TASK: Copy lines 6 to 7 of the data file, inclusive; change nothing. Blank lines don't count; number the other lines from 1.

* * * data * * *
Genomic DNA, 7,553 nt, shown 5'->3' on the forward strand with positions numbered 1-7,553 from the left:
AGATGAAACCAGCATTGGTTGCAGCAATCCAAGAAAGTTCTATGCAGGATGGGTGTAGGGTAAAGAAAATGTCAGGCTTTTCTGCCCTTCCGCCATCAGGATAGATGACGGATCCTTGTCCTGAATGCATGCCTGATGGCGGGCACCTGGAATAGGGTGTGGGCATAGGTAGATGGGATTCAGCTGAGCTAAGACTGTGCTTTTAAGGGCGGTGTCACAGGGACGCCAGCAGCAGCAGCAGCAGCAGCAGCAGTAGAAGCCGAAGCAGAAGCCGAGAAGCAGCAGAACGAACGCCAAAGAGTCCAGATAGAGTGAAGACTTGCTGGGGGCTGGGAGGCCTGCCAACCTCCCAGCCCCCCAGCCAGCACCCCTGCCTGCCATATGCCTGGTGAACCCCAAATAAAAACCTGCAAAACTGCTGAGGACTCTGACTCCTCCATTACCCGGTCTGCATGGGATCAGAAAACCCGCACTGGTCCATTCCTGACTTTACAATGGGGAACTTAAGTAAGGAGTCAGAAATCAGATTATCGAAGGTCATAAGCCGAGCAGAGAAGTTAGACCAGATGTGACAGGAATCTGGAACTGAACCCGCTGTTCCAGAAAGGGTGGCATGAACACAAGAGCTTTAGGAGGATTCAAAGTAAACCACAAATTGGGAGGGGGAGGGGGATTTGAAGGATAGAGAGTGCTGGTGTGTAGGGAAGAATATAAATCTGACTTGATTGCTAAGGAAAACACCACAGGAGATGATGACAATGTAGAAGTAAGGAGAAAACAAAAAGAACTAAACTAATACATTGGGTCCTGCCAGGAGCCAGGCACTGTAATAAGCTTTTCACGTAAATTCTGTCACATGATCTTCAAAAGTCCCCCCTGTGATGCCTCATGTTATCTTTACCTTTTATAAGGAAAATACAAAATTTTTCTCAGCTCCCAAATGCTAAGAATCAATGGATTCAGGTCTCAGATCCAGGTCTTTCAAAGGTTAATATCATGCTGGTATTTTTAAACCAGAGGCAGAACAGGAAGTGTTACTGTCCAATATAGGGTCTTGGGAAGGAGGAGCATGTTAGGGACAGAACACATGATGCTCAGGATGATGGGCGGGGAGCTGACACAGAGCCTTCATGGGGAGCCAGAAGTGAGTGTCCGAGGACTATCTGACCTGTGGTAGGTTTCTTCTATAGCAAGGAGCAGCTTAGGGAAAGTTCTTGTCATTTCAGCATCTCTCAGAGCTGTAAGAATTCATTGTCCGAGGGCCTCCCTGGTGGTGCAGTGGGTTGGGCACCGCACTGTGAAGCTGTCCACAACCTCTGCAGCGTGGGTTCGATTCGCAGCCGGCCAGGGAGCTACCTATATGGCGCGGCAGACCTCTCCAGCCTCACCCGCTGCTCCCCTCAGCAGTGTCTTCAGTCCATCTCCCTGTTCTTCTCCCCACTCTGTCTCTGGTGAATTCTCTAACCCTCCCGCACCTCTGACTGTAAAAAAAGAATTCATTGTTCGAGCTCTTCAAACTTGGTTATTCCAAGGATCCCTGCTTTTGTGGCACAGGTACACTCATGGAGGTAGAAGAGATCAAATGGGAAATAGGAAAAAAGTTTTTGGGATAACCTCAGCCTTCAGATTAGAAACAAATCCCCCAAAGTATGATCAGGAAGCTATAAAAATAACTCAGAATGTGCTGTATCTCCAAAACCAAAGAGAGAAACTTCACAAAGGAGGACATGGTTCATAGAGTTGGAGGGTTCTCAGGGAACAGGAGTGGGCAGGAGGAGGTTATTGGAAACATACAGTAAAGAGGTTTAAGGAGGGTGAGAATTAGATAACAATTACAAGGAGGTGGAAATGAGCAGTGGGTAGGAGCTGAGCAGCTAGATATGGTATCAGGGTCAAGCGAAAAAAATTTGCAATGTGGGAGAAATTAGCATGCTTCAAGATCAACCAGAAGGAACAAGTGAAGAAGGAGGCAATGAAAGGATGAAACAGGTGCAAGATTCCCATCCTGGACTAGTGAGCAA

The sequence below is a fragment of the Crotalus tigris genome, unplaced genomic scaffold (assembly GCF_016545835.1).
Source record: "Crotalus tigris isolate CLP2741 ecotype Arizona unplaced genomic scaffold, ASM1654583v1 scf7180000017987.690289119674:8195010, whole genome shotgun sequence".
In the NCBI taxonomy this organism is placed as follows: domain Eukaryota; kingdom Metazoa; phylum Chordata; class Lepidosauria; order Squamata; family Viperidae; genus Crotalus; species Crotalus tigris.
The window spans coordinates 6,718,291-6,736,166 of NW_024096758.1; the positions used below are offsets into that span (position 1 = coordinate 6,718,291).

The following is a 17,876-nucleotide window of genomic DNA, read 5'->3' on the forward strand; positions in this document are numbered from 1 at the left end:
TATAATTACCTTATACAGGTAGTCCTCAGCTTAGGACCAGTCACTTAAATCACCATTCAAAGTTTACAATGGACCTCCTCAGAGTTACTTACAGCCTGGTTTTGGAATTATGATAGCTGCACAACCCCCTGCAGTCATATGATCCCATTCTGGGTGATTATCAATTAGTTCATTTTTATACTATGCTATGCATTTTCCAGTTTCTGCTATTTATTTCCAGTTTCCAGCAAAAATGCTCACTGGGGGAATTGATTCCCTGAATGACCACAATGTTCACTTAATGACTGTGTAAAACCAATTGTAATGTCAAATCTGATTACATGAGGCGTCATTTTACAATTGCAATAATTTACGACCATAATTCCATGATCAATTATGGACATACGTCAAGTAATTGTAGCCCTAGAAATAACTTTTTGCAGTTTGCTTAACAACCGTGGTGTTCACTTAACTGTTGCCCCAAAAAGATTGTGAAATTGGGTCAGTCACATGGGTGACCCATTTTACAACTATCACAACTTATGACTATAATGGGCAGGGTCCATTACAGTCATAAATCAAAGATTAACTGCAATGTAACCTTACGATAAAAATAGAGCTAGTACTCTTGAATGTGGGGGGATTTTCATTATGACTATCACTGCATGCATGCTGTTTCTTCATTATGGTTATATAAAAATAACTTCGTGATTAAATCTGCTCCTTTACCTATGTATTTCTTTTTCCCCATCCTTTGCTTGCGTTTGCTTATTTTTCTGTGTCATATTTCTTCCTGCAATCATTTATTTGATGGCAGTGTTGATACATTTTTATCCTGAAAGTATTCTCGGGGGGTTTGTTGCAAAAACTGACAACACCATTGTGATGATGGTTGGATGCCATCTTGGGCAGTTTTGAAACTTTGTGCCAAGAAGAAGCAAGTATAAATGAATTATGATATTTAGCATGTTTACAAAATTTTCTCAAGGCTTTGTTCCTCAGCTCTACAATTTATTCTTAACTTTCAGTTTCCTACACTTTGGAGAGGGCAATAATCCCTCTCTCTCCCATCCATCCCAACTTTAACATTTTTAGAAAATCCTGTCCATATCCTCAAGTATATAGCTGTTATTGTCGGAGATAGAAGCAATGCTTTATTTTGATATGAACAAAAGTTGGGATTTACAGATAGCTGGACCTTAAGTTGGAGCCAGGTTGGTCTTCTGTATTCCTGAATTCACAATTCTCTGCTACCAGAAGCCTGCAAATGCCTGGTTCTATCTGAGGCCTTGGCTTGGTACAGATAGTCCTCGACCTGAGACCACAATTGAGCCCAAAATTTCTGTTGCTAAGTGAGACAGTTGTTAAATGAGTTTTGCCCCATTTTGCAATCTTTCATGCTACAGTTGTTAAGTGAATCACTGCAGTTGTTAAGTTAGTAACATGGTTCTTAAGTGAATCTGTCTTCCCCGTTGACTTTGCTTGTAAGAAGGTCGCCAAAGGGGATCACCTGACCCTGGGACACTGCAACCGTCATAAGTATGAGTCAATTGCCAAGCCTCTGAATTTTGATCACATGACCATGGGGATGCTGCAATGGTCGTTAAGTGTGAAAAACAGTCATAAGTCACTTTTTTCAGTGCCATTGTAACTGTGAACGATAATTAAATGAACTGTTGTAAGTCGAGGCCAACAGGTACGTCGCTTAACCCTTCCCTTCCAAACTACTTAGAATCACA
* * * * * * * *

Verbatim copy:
The window spans coordinates 6,718,291-6,736,166 of NW_024096758.1; the positions used below are offsets into that span (position 1 = coordinate 6,718,291).

The following is a 17,876-nucleotide window of genomic DNA, read 5'->3' on the forward strand; positions in this document are numbered from 1 at the left end: